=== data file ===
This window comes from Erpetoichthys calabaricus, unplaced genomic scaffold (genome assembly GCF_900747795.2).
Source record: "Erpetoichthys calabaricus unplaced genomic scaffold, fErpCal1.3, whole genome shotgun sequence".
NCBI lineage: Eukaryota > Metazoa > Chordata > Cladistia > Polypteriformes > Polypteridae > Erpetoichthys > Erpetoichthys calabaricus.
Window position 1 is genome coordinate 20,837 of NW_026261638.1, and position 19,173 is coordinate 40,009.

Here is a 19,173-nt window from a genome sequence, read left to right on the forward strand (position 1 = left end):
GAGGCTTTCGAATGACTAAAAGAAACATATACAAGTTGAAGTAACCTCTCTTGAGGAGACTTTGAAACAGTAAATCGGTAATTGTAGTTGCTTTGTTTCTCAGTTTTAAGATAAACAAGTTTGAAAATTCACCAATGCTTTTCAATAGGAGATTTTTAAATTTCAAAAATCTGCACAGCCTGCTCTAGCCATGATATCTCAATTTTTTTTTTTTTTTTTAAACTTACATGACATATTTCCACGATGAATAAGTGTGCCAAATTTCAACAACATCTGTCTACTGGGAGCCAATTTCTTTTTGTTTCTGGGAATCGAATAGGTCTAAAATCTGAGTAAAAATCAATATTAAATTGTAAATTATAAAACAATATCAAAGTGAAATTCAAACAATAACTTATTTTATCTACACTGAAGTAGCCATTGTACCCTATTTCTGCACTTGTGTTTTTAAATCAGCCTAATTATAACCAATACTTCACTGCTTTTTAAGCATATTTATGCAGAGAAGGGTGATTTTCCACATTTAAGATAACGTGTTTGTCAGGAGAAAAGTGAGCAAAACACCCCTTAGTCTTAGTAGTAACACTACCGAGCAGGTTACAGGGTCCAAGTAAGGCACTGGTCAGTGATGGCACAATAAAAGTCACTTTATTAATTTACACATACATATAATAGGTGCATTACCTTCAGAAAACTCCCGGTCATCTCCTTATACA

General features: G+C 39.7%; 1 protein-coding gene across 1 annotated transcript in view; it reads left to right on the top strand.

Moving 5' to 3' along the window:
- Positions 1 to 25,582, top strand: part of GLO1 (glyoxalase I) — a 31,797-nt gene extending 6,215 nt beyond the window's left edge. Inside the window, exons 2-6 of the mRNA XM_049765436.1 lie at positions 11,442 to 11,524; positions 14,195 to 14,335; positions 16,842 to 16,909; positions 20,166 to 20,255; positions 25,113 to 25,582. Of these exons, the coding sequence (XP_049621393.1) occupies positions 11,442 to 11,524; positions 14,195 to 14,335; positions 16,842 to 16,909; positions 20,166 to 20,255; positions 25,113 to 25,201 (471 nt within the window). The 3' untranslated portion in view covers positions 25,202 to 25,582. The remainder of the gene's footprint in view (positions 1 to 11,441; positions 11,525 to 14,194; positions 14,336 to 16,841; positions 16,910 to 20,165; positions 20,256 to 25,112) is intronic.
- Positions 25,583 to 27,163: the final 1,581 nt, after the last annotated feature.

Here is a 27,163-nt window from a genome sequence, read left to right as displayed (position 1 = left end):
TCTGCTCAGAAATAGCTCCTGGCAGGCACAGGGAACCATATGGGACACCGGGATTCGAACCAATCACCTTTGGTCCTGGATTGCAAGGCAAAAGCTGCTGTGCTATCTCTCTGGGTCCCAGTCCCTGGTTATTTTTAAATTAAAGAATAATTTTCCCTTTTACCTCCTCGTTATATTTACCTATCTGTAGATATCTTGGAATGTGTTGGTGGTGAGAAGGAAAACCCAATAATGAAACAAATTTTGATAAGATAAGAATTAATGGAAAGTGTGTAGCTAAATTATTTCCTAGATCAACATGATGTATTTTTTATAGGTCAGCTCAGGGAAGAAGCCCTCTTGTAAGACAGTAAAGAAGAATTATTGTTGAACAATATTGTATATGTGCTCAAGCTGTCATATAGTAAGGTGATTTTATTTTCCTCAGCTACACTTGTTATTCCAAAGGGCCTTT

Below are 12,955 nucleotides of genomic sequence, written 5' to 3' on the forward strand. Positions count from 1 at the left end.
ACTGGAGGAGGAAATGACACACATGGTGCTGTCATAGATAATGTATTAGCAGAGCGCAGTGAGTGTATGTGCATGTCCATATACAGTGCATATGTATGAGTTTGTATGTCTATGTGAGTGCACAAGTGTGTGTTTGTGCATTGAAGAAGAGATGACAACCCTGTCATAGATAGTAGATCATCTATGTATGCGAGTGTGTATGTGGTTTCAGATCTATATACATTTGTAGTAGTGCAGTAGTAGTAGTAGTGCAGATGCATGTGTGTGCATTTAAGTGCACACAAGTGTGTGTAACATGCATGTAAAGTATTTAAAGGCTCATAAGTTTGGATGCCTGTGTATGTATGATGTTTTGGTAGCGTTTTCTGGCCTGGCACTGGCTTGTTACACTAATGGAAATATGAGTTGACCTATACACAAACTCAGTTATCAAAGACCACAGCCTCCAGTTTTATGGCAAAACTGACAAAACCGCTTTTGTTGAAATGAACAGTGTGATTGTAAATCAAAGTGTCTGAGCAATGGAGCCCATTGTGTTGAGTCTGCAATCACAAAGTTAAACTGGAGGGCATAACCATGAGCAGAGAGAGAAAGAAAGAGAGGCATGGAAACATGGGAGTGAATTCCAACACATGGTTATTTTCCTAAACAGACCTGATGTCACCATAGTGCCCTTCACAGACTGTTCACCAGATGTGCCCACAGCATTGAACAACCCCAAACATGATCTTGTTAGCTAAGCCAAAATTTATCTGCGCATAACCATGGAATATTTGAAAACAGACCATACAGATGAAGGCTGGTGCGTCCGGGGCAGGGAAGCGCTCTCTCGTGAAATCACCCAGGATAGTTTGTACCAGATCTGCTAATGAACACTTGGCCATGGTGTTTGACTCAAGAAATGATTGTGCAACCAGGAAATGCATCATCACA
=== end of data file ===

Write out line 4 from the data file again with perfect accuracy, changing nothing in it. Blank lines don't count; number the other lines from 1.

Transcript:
Window position 1 is genome coordinate 20,837 of NW_026261638.1, and position 19,173 is coordinate 40,009.